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housekeeper, and the like, and using a part, at least, of the land for educational purposes, instead of grinding the last farthing out of it as a good farmer must do.
I do not despair of the institution becoming self-supporting after a number of years, when we shall have educated our own staff, disposed of a number of grown-up boys, whose intelligent labour is valuable-and remunerating, and when with all these means we may cultivate scientifically this fertile soil in so fine a climate. But for the present, and for some years to come, the institution cannot exist and progress without a yearly subvention. What that subvention may amount to, it is impossible to say. Not only does it depend on the number of boys, and the quality of education we give them, but there are also many improvements and plantations to be made still, which cannot give an immediate return. If we had a clever, experienced, agricultural accountant at hand, the expenses might be classified, and something like a budget for the school, and another budget for the farm might be made out. But such an expensive person, costing at least 5,000 francs a year, is above our present means. The Alliance educates the teachers for most of its schools ; we must also educate the head gardeners, the accountant, and all the staff we want.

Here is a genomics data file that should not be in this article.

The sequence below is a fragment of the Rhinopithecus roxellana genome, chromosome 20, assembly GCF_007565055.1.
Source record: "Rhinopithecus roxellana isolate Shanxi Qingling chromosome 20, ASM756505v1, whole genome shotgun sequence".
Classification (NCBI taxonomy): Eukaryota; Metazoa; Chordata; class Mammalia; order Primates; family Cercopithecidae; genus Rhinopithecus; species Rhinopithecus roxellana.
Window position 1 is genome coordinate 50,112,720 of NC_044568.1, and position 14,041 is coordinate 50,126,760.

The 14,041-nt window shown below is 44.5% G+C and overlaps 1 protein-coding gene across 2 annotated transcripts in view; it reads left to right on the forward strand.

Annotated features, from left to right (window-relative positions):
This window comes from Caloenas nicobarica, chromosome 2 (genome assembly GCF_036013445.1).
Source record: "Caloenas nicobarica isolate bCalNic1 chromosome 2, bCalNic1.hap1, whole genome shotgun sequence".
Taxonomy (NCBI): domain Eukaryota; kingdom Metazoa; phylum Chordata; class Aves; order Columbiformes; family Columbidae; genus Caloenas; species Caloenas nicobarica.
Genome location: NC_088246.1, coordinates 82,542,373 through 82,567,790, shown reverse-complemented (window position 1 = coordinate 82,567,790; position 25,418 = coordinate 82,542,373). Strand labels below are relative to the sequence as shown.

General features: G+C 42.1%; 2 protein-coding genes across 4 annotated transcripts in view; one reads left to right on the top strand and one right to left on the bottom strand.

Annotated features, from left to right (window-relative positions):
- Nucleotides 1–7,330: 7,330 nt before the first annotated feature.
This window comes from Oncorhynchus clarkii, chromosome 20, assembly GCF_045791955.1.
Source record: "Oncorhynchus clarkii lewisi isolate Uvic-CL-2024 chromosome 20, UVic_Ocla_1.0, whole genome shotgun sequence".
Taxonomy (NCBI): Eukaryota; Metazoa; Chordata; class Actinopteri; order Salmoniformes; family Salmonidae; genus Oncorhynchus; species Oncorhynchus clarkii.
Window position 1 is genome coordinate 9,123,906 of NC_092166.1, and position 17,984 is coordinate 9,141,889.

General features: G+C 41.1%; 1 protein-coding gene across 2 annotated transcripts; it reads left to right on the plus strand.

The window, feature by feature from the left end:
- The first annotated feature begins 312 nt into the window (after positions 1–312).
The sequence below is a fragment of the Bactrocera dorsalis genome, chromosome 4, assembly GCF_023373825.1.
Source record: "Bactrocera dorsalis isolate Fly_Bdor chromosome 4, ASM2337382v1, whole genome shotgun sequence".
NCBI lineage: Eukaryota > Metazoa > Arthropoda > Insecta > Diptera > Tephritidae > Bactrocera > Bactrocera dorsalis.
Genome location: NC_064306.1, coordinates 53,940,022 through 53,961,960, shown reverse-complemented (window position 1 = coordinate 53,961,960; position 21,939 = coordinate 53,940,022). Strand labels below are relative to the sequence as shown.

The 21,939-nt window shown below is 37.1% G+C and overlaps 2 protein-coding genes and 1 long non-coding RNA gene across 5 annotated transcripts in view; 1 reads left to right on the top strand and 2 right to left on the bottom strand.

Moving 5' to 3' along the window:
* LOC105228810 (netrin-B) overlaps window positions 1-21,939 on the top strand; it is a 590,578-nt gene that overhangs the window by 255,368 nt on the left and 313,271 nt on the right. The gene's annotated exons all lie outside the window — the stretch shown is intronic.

We must reconcile ourselves to the fact that the financial success is possible only in the future. The educational success is assured even to day.
In conclusion, I beg to state the following facts ;
When I was at " Mikveh Israel," there were 12 boys in the house. Since then two more have come from Jerusalem. Besides, the hitherto hostile rabbis, seemingly reconciled, have sent Us two boys ; and four more are advised from Schoumla (European Tup-key) as coming. The number will thus be brought up to twenty. We must not go too fast. The new boys must not be too numerous in proportion to the nucleus of already somewhat educated and morally improved boys.
I remain, dear Sir,
Yours very truly,
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